The Department of Health has drafted in KPMG to assess the tax implications of setting up the government-owned company due to inherit NHS property assets with an estimated value of £5bn, amid fears it faces higher bills.

Consultants are understood to be preparing a report for the DH to clarify what taxes NHS Property Services Ltd could be liable for that an NHS body would not have to pay, how much it would have to pay, and what actions can be taken to minimise costs.

NHS Property Services was established late last year to act as a landlord and management agency for properties currently owned by primary care trusts and strategic health authorities.

The tax issue adds another layer of complexity to the due diligence process around setting up the company. PCTs and SHAs are currently conducting a comprehensive audit of their property portfolios and all contracts related to them,  

One of the biggest bills the company could face is around stamp duty land tax, which would be incurred on 1 April when, as planned, properties transfer to the company.

The potential liability is not known, but as the minimum rate of stamp duty land tax is 1 per cent, it is likely to be tens of millions of pounds.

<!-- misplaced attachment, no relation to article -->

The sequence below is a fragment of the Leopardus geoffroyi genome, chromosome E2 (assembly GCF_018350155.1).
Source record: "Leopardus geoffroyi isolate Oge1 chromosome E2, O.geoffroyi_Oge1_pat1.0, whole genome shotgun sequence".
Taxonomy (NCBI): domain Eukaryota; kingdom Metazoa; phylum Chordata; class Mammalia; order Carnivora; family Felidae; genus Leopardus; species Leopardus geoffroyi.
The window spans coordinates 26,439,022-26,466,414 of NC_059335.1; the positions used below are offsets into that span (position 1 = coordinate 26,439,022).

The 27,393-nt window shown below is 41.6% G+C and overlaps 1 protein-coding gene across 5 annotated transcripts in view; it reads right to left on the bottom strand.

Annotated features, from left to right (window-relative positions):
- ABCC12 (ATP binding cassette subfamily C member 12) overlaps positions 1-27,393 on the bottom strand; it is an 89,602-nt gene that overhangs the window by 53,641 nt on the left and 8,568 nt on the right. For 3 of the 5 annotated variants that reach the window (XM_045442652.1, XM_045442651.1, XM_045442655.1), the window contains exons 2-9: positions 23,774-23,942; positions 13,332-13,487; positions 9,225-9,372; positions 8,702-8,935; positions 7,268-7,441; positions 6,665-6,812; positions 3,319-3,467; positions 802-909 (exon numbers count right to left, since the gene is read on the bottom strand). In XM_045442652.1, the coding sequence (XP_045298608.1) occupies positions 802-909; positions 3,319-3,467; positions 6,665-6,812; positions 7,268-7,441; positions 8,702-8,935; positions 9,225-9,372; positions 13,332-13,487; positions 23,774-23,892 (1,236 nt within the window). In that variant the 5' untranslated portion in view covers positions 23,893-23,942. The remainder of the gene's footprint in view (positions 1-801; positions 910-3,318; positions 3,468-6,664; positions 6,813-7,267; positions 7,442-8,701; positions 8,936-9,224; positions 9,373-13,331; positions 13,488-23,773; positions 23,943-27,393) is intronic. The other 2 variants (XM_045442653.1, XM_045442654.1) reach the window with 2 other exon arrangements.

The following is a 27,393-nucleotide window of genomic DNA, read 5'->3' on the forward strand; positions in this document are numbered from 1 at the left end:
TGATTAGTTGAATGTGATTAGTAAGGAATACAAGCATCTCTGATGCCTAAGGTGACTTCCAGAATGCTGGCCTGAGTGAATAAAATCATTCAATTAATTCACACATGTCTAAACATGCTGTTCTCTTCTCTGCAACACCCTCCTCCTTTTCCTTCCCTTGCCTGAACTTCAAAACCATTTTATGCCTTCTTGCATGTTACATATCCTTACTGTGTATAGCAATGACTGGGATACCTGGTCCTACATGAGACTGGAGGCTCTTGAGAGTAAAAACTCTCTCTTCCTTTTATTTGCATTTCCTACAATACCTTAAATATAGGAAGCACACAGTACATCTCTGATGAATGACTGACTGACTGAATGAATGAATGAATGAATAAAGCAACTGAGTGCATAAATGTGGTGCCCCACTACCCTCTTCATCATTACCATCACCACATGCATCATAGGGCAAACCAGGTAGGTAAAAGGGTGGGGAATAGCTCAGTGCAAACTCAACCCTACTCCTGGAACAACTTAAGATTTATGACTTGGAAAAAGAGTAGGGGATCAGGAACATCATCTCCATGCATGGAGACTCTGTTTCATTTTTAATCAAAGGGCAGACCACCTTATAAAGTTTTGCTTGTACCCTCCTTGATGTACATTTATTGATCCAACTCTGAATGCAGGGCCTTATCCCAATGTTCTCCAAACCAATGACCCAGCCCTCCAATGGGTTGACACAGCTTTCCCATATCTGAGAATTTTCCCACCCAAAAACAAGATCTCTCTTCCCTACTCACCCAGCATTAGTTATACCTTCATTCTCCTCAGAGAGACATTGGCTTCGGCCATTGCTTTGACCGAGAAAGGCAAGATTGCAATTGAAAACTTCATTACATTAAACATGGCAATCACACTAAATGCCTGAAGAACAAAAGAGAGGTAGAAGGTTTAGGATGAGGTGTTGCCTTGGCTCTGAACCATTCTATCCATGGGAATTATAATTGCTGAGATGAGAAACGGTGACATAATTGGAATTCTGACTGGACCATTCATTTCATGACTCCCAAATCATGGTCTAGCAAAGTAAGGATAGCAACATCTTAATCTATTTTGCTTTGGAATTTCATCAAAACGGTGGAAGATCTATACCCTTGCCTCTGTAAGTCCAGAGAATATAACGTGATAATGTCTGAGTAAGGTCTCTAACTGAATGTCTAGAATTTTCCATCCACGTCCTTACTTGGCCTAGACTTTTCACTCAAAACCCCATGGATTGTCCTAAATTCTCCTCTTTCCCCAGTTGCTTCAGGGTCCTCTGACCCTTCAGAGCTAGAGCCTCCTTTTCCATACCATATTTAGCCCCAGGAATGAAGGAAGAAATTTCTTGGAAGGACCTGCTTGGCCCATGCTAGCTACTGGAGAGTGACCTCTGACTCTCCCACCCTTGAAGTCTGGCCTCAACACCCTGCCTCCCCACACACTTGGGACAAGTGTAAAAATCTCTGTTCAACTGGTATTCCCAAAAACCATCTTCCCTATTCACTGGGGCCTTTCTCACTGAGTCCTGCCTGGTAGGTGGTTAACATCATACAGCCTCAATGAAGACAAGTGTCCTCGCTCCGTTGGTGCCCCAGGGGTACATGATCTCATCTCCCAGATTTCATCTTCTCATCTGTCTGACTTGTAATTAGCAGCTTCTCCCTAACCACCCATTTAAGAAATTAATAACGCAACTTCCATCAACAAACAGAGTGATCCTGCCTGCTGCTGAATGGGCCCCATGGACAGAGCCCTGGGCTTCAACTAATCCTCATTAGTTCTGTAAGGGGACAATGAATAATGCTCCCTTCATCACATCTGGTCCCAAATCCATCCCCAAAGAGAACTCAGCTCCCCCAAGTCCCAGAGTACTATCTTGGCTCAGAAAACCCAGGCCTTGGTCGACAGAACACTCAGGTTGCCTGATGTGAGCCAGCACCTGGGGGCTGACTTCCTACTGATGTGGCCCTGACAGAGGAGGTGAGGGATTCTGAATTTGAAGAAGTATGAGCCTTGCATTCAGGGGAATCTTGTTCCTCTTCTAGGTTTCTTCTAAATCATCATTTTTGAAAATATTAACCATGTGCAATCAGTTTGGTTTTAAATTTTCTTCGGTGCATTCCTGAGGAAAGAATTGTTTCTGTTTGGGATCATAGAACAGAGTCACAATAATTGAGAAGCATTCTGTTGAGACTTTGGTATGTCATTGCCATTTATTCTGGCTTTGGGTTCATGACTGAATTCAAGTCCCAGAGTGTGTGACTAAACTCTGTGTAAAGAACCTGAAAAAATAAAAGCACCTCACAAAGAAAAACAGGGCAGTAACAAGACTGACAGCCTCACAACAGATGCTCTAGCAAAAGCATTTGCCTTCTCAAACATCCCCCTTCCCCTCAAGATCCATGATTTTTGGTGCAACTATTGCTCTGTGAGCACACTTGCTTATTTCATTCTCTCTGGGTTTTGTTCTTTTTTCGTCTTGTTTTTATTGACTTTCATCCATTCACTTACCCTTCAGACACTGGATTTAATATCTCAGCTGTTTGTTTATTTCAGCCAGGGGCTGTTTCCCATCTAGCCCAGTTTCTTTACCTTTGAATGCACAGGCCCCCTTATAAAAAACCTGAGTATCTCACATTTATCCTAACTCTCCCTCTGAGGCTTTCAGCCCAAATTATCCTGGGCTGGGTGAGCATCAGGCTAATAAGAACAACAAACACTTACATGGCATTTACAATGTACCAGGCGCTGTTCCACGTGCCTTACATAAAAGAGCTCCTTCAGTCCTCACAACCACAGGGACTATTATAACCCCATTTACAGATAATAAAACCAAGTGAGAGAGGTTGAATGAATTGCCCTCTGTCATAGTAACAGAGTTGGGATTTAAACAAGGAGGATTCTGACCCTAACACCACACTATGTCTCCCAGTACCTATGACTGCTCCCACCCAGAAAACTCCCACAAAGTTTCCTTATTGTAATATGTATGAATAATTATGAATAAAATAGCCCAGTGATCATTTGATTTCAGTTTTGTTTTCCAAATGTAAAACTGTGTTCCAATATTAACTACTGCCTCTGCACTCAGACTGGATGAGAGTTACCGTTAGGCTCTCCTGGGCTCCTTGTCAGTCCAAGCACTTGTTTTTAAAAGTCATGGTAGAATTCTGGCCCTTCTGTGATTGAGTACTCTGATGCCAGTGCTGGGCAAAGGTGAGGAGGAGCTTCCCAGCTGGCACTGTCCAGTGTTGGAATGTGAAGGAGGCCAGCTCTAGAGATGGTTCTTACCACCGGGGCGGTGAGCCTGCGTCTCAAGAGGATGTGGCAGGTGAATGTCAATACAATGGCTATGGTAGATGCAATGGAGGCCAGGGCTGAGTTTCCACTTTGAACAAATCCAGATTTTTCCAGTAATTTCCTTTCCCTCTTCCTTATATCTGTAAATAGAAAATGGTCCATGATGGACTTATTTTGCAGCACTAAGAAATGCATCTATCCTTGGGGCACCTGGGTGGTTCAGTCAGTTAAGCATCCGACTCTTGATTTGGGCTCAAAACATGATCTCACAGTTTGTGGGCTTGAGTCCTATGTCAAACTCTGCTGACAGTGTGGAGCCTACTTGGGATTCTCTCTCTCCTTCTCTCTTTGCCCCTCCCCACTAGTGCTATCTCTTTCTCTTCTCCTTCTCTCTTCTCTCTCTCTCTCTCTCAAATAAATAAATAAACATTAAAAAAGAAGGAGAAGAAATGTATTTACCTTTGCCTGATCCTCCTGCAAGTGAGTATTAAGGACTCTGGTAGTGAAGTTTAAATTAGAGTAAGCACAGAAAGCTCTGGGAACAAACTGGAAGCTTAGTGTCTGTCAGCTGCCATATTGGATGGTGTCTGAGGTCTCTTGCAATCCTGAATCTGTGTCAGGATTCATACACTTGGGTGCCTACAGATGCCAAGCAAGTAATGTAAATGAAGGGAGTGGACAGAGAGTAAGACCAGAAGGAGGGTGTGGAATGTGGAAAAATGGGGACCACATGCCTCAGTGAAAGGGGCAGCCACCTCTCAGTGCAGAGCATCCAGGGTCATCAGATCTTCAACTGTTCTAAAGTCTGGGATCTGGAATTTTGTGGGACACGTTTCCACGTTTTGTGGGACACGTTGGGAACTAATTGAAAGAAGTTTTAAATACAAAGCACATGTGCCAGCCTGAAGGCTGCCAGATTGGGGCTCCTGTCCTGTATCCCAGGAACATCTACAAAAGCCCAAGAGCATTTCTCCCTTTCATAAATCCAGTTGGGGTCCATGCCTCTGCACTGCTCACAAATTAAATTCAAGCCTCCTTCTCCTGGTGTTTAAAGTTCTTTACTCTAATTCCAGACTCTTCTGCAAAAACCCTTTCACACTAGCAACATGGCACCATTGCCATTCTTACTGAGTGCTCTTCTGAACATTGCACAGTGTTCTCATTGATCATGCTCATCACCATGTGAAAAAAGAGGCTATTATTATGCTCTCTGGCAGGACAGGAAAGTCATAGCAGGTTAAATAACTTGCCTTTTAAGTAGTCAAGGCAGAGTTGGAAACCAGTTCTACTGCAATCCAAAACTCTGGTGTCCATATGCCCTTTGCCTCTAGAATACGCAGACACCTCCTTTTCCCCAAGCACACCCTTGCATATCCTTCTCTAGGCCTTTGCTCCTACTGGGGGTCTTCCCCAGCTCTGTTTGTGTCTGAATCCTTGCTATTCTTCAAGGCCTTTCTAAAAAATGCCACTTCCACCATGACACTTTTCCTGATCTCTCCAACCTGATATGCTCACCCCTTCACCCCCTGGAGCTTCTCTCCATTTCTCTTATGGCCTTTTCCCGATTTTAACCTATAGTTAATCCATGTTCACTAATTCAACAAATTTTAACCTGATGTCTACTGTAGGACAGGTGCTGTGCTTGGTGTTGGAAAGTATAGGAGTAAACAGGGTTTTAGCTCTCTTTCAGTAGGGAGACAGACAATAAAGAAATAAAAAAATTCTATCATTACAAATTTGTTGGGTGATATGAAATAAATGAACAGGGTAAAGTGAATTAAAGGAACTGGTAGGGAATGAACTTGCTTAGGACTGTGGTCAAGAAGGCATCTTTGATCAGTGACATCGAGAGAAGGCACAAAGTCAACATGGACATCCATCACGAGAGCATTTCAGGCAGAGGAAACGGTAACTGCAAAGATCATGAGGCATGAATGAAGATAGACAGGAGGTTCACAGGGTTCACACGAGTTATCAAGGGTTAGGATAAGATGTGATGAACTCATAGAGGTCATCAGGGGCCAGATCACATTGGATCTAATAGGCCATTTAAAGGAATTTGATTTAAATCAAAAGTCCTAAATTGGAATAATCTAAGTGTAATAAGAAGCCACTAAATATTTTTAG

The company could also have to pay corporation tax on any profits it makes, and VAT on contracting work, such as maintenance or refurbishment charged to tenants or leaseholders.

NHS bodies are exempt from these charges. Any tax payable would effectively be a claw back by the Treasury on the NHS budget, as the company’s revenue will be drawn from rental income from clinical commissioning groups, GP practices and NHS providers, particularly in the community sector.

However, lawyers believe the health secretary could be forced to exempt the company from the requirement to pay tax through the use of secondary legislation, such as statutory instruments.

Hilary Blackwell, a partner at Capsticks specialising in property law, said drafting in KPMG was “sensible, if not something they should have done a while ago”.

Hempsons partner Graham Lea, added: “The tax issue is not insurmountable – but I imagine the KPMG work will throw up tax issues no-one has ever even thought of.”

KPMG confirmed it was assessing the tax liabilities around setting up the company, but declined to comment due to client confidentiality.